Among the many products you can buy online, used footwear may sound like an odd choice. Nonetheless, people are buying pre-owned sneakers and dress shoes constantly on websites like eBay, Etsy, Poshmark and more. In this article, I’ll explain the trend and offer 7 steps to sell your own used designer shoes.
There are only 2 general reasons to buy a used pair of shoes:
1) You want a lower price. Pre-owned shoes are usually cheaper. Used shoes, even those worn once in their original box, may cost a third of retail price or less. When retailers and boutiques charge $600 or more for designer shoes, that’s a big deal.
2) You want a rare or discontinued style. If quality has declined at your preferred brand, you can shop resale for gently used or new old stock shoes from a past season.
It’s important to keep these reasons in mind when planning to resell your own collection.
Sell Your Own
If you’re hoping to sell some shoes, here are 7 steps to get started. With some effort and luck, you can recoup the cost of expensive footwear that never made it into your rotation.
Step 1: Style + Brand Evaluation
The first step is to examine the style of your shoes.
Some shoes have a timeless style; others may be collectible or have a nostalgic appeal.
Some shoes, however, are just plain ugly, dated, or poorly made. How many people want to to revisit the square-toed trend of the ’90s? If you’re thinking about reselling used shoes like these, think again. Certain styles and brands experience a short burst of popularity, and then people come to their senses and the fashions change.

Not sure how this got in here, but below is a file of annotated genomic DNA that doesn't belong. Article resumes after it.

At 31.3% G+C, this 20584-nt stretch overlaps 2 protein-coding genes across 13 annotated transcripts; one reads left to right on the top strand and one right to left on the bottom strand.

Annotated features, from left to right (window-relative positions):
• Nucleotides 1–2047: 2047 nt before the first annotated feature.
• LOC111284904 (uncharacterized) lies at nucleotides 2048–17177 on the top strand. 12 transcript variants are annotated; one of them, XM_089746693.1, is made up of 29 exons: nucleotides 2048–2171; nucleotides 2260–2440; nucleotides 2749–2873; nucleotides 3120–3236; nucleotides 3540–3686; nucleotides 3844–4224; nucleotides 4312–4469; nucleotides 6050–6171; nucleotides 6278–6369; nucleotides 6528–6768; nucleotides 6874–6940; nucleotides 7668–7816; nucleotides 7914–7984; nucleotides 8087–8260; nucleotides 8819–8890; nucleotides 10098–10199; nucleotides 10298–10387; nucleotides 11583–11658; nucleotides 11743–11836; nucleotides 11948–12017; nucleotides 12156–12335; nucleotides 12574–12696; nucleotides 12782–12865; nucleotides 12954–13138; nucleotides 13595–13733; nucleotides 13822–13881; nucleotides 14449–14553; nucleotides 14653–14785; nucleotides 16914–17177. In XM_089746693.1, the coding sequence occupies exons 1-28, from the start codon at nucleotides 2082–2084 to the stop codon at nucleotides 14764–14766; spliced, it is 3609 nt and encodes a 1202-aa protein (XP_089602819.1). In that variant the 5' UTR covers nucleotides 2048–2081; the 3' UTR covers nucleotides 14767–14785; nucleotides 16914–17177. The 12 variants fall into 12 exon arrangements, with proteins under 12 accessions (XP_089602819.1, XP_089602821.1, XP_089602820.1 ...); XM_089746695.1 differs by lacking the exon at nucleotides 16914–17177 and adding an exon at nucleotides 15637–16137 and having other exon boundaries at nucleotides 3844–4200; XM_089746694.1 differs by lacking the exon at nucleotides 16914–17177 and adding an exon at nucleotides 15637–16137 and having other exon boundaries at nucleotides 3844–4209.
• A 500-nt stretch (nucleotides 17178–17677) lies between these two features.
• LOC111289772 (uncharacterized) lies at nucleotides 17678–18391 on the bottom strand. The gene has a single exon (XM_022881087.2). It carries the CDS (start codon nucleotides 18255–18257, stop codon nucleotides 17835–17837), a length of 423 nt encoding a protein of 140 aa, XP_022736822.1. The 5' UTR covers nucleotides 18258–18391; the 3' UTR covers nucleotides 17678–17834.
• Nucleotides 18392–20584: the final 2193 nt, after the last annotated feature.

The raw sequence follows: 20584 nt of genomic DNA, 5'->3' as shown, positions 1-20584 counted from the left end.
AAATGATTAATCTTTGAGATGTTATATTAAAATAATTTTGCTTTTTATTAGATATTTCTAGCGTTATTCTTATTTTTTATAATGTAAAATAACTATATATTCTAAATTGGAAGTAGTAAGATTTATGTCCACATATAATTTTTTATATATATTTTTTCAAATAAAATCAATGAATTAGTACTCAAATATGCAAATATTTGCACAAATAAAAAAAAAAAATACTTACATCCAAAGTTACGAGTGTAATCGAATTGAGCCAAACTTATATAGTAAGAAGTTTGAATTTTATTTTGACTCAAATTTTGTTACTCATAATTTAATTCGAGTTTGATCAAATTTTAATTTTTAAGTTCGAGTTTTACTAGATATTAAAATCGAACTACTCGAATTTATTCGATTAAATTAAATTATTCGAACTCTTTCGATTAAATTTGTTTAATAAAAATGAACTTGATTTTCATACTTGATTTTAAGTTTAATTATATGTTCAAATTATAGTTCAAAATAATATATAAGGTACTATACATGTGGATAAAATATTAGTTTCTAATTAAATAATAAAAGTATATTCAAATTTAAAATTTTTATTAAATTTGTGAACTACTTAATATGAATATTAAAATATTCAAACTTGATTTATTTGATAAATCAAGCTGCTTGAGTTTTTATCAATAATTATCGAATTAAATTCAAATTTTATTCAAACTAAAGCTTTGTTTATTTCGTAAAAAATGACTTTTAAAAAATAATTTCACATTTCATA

What sells the best is a current or timeless style from an iconic shoe brand. Attempting to sell other shoes is usually a waste of time.
Step 2: Estimate Value
What are used shoes worth? The answer depends on several factors, first of which is the original retail price (i.e. MSRP).
Suppose I have a pair of 3-year old Converse Chuck Taylor shoes. The original price was around $55 USD. Used clothing and shoes are typically priced at half of retail or less. With that in mind, I price them at 27.50 and include free shipping (to remain competitive), and I might net $15 after the sale. So it turns out there isn’t much value in my Converse sneakers, at least not enough to justify the work of selling online. You can use this shortcut formula for any current (still available in stores) shoe you have: cut the retail price in half, then deduct $12 for shipping and another 10% for listing and payment fees. If this number is still above $50, then you may have shoes worth reselling.